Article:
It would be no surprise to me to find that Wes Anderson took some of his more quirky, melancholic characters from Brookner’s work. In fact, the attitude and breezy familial prose of this book hearkens back to the presentation of The Royal Tenenbaums in many ways; reading it in Alec Baldwin’s cracked Baritone almost adds to the appeal of this mostly sad but beautiful tale about life, love, illness, divorce, and missed potential.
Brookner presents the life of Ruth Weiss as she reflects on a life absolutely ruined by literature. In every interaction with those around her, her expectations of what can possibly happen are tied to Balzac’s work – an author who she is intimately well-versed in. In every instance, she expects to have her heart broken and throw herself to the moors where she will scream and wail until the true love of her life picks her up and consoles her with a violent kiss. In Ruth’s life, nothing is as literature makes it out to be, and yet the expectations of the men in her life and the twists and turns of affairs, parental illnesses, and the simplicity of the mistakes we make when our expectations truly detract from the things we should be doing in the relationships we were destined for, life simply presents difficult moments that we have no control over – leading to a future that can either be terrible or somewhat satisfactory depending on where the needle of our expectations lands as we speed toward it.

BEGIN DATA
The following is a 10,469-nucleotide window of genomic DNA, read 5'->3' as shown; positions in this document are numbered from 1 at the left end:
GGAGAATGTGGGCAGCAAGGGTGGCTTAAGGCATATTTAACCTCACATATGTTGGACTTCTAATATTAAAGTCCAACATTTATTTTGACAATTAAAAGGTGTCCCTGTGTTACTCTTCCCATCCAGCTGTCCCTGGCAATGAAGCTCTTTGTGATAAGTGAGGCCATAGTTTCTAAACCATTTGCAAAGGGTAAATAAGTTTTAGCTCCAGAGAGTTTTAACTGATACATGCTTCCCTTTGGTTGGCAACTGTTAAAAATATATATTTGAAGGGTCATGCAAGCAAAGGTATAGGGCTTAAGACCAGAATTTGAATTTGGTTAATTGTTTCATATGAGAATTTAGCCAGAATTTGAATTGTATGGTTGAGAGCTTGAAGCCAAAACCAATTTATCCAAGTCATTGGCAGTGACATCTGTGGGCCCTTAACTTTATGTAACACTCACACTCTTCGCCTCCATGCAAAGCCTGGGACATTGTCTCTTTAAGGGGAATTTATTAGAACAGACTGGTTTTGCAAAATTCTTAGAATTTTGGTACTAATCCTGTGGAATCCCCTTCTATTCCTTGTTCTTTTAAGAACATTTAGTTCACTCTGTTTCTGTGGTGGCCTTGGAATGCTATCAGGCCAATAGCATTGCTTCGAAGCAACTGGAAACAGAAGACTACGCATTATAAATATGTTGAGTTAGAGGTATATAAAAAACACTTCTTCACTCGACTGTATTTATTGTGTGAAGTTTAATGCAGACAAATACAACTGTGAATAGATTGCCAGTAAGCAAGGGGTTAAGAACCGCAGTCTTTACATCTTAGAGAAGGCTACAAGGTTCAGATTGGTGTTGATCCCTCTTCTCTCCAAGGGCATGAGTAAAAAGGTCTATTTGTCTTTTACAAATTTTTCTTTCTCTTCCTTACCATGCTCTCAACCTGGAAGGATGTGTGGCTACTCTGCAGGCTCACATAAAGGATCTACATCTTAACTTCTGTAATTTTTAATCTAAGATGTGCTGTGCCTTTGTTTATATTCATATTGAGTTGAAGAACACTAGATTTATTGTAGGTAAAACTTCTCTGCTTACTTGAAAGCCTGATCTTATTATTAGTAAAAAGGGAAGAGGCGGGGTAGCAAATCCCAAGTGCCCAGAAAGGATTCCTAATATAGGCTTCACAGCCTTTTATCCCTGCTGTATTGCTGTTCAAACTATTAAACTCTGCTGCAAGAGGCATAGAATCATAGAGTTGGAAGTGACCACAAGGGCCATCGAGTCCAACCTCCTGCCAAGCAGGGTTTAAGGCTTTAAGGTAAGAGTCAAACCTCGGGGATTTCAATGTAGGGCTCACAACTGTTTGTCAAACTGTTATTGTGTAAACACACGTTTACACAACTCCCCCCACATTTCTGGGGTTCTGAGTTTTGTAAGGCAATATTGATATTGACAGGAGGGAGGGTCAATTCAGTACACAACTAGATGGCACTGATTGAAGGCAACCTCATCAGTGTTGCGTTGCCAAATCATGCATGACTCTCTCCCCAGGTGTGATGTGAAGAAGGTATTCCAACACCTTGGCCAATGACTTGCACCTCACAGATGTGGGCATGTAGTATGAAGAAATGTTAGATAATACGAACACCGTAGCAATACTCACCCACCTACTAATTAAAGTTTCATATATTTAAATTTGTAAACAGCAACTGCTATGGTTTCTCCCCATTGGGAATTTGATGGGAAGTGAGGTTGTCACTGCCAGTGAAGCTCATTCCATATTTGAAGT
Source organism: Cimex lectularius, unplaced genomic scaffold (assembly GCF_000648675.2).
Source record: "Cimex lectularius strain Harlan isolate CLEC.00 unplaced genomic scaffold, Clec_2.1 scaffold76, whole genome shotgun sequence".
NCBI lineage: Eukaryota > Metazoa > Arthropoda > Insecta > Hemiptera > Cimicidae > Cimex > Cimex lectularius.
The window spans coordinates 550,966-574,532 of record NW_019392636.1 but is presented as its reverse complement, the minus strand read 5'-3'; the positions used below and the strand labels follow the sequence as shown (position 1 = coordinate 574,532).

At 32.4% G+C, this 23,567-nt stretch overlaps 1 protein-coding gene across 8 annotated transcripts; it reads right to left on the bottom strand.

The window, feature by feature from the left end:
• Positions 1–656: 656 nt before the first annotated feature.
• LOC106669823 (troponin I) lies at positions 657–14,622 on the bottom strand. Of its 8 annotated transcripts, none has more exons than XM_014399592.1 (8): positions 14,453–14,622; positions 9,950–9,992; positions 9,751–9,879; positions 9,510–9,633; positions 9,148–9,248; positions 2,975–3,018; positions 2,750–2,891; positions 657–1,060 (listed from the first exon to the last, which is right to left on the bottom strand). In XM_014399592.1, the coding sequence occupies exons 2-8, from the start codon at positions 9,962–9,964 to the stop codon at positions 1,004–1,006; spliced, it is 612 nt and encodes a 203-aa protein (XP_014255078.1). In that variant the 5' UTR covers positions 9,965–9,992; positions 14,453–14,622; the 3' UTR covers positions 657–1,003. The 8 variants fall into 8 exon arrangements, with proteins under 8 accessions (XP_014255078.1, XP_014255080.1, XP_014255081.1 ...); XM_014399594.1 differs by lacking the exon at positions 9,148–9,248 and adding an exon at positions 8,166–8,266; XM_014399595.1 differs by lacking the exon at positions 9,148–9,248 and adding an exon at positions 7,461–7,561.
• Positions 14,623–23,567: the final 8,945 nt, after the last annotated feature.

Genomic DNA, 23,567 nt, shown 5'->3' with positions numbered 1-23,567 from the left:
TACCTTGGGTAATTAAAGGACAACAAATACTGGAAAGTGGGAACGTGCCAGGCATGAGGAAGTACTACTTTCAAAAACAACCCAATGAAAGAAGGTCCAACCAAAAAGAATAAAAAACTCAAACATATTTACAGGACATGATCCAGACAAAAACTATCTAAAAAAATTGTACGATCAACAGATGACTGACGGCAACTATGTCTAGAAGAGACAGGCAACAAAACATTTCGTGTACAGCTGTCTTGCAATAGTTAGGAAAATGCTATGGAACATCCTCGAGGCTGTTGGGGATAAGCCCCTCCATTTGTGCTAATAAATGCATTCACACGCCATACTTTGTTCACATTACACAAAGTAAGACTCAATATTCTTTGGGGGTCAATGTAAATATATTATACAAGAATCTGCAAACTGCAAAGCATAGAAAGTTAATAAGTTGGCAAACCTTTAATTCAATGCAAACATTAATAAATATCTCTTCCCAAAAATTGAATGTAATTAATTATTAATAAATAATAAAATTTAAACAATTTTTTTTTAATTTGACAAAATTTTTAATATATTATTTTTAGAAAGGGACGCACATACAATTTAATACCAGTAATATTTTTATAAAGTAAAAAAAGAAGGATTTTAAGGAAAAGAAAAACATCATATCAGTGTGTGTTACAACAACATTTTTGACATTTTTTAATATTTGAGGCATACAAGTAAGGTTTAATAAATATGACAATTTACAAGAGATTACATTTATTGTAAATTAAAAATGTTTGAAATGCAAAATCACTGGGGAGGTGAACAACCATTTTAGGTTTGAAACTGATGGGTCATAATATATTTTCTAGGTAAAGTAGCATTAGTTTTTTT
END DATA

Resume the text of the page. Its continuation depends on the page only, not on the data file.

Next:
I read this book as a recommendation in a New York Times Book Review article published last March. I had never read her before and had only been exposed to who she was a little through my English major studies. Alam suggested that readers start with The Debut, as I have, and I can certainly see why. What Brookner manages to accomplish in a breezy 192 pages is a triumph of sophisticated, yet seemingly effortless exercise in characterization. From the opening line, it’s apparent that we’ll be treated to a book whose sentences evoke mastery of prose, story, and structure. An incredible book – I’m looking forward to continuing through Alam’s Brookner curriculum.
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“Dr. Weiss, at forty, knew that her life had been ruined by literature.” (7)
“Love imposes obligations and these are constant. An intermittent lover is no use to a person of dignity and courage.” (150)
“…but you’ve been a fool. Some women take advantage. Once they’re married, and they’ve got a good husband, they think they can do what they like. And if they take him for granted-” she paused significantly- “they just don’t bother anymore.” (166)